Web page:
3. Consider estimated tax payment rules including the safe-harbor exceptions. If you accelerate income, you may need to pay Q4 2015 estimated taxes by Jan. 15, 2016.
  4. Alternatively, increase tax withholding on wages to avoid estimated tax underpayment penalties.
  5. If you still need to avoid estimated tax underpayment penalties, arrange a rollover distribution from a qualified retirement plan with significant tax withholding before year-end. Next, rollover the gross amount into a Rollover IRA. The result is zero income and avoidance of an estimated tax penalty.
  6. Consider year-end gifts of appreciated property to family members within the annual gift exclusions ($14,000 for 2015) to shift income. Consider the “kiddie tax” rules.
  7. Sell off passive loss activities to unlock and utilize suspended passive-activity losses.
  8. Maximize contributions to retirement plans.
  9. The IRS has many obstacles to deferring income including passive-activity loss rules, a requirement that certain taxpayers use the accrual method of accounting, and limitations on certain itemized deductions like investment interest expense and charitable contributions.
  10. Individuals on the cash method get credit for purchases charged to their credit card by Dec. 31.

Long-term capital gains rates are lower than most people think
If you are married filing joint and your taxable income is under the 2015 15% ordinary bracket $74,900 maximum, you have zero federal taxes on long-term capital gains income. For example, if your taxable income is $60,000, you can sell a security held over 12 months for a $14,900 long-term capital gain and not pay any additional federal tax on that capital gain. (For a single filer, the corresponding 2015 15% ordinary bracket maximum is $37,450 of taxable income.)

Long-term capital gain graduated rate brackets:
Zero for the 10% and 15% ordinary rates,
15% above the 15% ordinary rate, except,
20% in the 39.6% top ordinary rate.

Match short-term vs. long-term capital gains and losses
It’s not tax efficient to do “tax-loss selling” on short-term positions while eating into lower long-term capital gain rate benefits — in other words, to offset short-term capital losses against long-term capital gains. The IRS rules for accounting for the two separate buckets can be confusing. Read last year’s tax planning blog 2014 year-end tax planning for traders point #10.

Qualified dividends are taxed at long-term capital gains rates
Another beauty left over from the Bush-era tax cuts is the rule for qualified dividends taxed at lower long-term capital gains rates: A fiscal incentive was given to long-term investors who hold dividend-paying stocks. As pointed out above, the long-term capital gains rate tax break transcends all tax brackets; it’s not just for the upper-income.

How to qualify: To be a qualified dividend, the dividend must be paid from a domestic corporation or certain (“qualified”) foreign corporation. The taxpayer must hold common stock for more than 60 days during the 121-day period beginning 60 days before the ex-dividend date. For preferred stock, the holding period is 90 days during the 180-day period beginning 90 days before the stock’s ex-dividend date.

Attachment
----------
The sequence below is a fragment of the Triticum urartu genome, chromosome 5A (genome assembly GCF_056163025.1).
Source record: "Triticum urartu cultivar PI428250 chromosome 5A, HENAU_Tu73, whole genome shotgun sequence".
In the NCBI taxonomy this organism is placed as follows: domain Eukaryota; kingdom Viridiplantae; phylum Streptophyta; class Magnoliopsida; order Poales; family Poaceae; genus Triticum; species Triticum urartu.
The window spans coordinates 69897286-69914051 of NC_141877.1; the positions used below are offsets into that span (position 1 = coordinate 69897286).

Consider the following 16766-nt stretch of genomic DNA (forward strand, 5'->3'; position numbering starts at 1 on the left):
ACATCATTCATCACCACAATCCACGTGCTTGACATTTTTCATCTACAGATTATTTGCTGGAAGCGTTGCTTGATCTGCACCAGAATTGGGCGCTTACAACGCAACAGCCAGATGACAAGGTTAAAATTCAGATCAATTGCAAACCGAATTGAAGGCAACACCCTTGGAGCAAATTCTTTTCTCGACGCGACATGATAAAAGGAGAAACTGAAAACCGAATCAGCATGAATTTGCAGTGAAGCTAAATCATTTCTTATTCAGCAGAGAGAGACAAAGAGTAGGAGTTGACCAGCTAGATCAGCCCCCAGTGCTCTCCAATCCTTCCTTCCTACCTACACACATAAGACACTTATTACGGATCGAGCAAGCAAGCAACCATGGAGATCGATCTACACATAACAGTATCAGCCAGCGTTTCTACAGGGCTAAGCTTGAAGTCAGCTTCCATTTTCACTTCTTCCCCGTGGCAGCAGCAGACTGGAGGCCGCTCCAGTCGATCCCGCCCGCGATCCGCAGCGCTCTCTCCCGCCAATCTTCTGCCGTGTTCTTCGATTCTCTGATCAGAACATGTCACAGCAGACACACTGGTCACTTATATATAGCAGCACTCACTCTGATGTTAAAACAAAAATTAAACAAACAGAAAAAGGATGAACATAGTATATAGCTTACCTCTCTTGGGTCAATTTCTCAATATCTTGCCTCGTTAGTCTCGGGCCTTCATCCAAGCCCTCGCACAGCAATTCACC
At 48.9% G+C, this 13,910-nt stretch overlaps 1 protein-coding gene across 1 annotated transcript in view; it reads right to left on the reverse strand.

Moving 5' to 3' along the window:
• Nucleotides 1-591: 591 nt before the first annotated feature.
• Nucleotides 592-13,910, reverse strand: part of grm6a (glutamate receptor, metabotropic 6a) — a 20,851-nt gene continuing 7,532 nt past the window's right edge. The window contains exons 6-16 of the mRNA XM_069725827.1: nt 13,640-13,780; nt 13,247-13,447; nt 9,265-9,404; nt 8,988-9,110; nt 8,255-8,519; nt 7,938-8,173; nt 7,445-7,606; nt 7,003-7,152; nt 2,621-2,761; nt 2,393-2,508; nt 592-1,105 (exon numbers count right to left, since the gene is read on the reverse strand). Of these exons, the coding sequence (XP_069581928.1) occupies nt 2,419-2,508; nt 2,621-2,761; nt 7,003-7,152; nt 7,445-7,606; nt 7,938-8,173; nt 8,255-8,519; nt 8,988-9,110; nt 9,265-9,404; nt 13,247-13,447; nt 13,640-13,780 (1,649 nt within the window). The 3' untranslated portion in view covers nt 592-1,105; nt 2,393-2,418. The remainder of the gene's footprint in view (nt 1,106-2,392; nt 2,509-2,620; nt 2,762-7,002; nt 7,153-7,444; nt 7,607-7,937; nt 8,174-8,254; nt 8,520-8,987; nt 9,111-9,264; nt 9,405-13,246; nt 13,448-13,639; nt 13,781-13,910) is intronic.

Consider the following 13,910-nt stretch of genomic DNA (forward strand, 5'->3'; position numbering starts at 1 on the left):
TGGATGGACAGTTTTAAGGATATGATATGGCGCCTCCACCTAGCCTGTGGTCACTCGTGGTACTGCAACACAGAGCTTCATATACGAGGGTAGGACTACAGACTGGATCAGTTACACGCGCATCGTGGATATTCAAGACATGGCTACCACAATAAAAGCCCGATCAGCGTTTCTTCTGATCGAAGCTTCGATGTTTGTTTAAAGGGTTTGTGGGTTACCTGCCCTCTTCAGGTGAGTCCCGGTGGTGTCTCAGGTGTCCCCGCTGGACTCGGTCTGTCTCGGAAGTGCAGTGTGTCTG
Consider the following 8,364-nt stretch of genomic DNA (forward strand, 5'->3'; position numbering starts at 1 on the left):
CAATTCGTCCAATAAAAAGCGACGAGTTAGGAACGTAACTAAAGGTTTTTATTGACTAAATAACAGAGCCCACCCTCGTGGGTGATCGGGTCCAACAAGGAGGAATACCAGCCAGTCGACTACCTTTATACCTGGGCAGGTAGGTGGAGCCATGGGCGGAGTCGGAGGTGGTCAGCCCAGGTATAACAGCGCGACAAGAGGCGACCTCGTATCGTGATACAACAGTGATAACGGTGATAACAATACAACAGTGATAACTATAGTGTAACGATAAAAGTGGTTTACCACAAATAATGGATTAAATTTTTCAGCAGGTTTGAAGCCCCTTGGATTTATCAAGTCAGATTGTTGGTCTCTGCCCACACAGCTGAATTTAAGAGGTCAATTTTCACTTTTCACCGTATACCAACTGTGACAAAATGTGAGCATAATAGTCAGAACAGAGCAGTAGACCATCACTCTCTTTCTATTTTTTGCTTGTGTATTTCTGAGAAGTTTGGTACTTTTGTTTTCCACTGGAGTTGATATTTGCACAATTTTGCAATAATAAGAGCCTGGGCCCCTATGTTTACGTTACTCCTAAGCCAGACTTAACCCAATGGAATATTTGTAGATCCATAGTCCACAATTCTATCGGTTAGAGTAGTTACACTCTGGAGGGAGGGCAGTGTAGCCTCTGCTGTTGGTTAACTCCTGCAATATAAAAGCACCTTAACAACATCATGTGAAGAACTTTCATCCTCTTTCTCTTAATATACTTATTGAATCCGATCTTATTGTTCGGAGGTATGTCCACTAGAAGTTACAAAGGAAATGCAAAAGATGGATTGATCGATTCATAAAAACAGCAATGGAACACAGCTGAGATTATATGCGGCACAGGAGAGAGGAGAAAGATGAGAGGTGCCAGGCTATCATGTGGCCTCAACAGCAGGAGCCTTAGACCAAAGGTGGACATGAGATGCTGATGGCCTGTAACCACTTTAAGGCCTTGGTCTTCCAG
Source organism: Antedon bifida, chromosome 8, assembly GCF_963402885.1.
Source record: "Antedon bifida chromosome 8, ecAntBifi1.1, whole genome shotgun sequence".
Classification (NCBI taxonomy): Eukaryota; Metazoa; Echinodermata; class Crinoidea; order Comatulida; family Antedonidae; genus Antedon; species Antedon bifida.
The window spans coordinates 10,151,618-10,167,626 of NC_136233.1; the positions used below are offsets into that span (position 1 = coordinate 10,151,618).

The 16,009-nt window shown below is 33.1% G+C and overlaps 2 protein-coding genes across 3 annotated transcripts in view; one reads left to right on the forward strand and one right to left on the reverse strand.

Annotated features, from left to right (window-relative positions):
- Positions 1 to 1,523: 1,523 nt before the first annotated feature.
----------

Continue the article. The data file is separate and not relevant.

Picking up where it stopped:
The long-term capital gains rate affects futures trading, too
Section 1256 contracts (including futures, broad-based indexes and non-equity options) are subject to 60/40 capital gains tax rates and mark-to-market accounting: 60% is long-term even on day trades and 40% is short-term taxed at ordinary rates. The blended 60/40 rate in the top bracket is 28%. That’s 12% less than the top ordinary rate of 39.6%.

With zero long-term rates in the 10% and 15% ordinary brackets, there is meaningful tax rate reduction throughout the brackets. In the 15% ordinary tax bracket, the blended 60/40 rate is 6%. (Here’s the math: 60% LT x 0% LT rate = 0%. Plus, 40% ST x 15% ST rate = 6%.) In the 10% ordinary tax bracket, the blended 60/40 rate is 4%. States don’t apply a long-term rate, so regular state tax rates apply. Tax Foundation has a useful chart on top federal and state capital gains tax rates.

Instead of day or swing trading the Nasdaq 100 ETF (Nasdaq: QQQ) taxed as a security at ordinary rates, consider trading the Nasdaq 100 emini index (CME: NQ), a Section 1256 contract taxed at lower 60/40 tax rates. There’s also a Section 1256 loss carry back election allowed to apply the loss in the prior three tax years against Section 1256 gains only.

AGI-based phase-outs and tax rates
It’s not always evident whether it’s better to defer or accelerate income, loss and expenses. Consider AGI-based phaseouts of various tax breaks and effective use of marginal tax brackets in the current and surrounding years.

AGI-based phaseouts include the 2% AGI threshold for miscellaneous itemized deductions, which includes investment expenses, the Pease itemized deduction limitation on upper-income taxpayers, child and dependent care tax credits, higher education tax credits, deductions for student loan interest and allowed deductible IRA contribution limits.